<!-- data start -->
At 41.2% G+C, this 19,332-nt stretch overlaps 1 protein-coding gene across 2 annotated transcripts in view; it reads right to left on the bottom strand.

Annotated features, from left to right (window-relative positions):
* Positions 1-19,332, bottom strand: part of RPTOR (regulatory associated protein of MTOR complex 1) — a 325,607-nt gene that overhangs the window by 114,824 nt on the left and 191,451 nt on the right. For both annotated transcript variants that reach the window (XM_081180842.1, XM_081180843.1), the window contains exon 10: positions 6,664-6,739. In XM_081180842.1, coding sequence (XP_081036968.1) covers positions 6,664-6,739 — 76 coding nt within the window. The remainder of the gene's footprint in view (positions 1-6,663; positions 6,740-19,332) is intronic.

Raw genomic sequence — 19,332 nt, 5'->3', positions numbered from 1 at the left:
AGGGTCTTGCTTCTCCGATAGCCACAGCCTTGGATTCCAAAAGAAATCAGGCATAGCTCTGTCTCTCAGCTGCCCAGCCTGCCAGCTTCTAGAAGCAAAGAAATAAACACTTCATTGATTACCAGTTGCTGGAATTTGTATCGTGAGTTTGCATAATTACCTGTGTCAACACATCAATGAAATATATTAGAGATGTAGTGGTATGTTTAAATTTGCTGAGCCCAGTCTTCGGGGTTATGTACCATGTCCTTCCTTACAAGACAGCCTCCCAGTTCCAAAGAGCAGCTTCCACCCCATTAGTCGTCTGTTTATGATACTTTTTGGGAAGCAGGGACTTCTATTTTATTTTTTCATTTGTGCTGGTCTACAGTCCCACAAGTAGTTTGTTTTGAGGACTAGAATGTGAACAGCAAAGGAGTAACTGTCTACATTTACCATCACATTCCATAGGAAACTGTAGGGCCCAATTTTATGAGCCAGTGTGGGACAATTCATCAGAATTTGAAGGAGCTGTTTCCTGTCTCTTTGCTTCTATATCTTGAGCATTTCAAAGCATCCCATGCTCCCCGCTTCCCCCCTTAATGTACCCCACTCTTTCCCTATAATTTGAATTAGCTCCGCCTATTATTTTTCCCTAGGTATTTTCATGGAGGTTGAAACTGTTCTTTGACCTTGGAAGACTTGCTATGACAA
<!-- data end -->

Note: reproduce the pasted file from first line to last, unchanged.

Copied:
At 41.2% G+C, this 19,332-nt stretch overlaps 1 protein-coding gene across 2 annotated transcripts in view; it reads right to left on the bottom strand.

Annotated features, from left to right (window-relative positions):
* Positions 1-19,332, bottom strand: part of RPTOR (regulatory associated protein of MTOR complex 1) — a 325,607-nt gene that overhangs the window by 114,824 nt on the left and 191,451 nt on the right. For both annotated transcript variants that reach the window (XM_081180842.1, XM_081180843.1), the window contains exon 10: positions 6,664-6,739. In XM_081180842.1, coding sequence (XP_081036968.1) covers positions 6,664-6,739 — 76 coding nt within the window. The remainder of the gene's footprint in view (positions 1-6,663; positions 6,740-19,332) is intronic.

Raw genomic sequence — 19,332 nt, 5'->3', positions numbered from 1 at the left:
AGGGTCTTGCTTCTCCGATAGCCACAGCCTTGGATTCCAAAAGAAATCAGGCATAGCTCTGTCTCTCAGCTGCCCAGCCTGCCAGCTTCTAGAAGCAAAGAAATAAACACTTCATTGATTACCAGTTGCTGGAATTTGTATCGTGAGTTTGCATAATTACCTGTGTCAACACATCAATGAAATATATTAGAGATGTAGTGGTATGTTTAAATTTGCTGAGCCCAGTCTTCGGGGTTATGTACCATGTCCTTCCTTACAAGACAGCCTCCCAGTTCCAAAGAGCAGCTTCCACCCCATTAGTCGTCTGTTTATGATACTTTTTGGGAAGCAGGGACTTCTATTTTATTTTTTCATTTGTGCTGGTCTACAGTCCCACAAGTAGTTTGTTTTGAGGACTAGAATGTGAACAGCAAAGGAGTAACTGTCTACATTTACCATCACATTCCATAGGAAACTGTAGGGCCCAATTTTATGAGCCAGTGTGGGACAATTCATCAGAATTTGAAGGAGCTGTTTCCTGTCTCTTTGCTTCTATATCTTGAGCATTTCAAAGCATCCCATGCTCCCCGCTTCCCCCCTTAATGTACCCCACTCTTTCCCTATAATTTGAATTAGCTCCGCCTATTATTTTTCCCTAGGTATTTTCATGGAGGTTGAAACTGTTCTTTGACCTTGGAAGACTTGCTATGACAA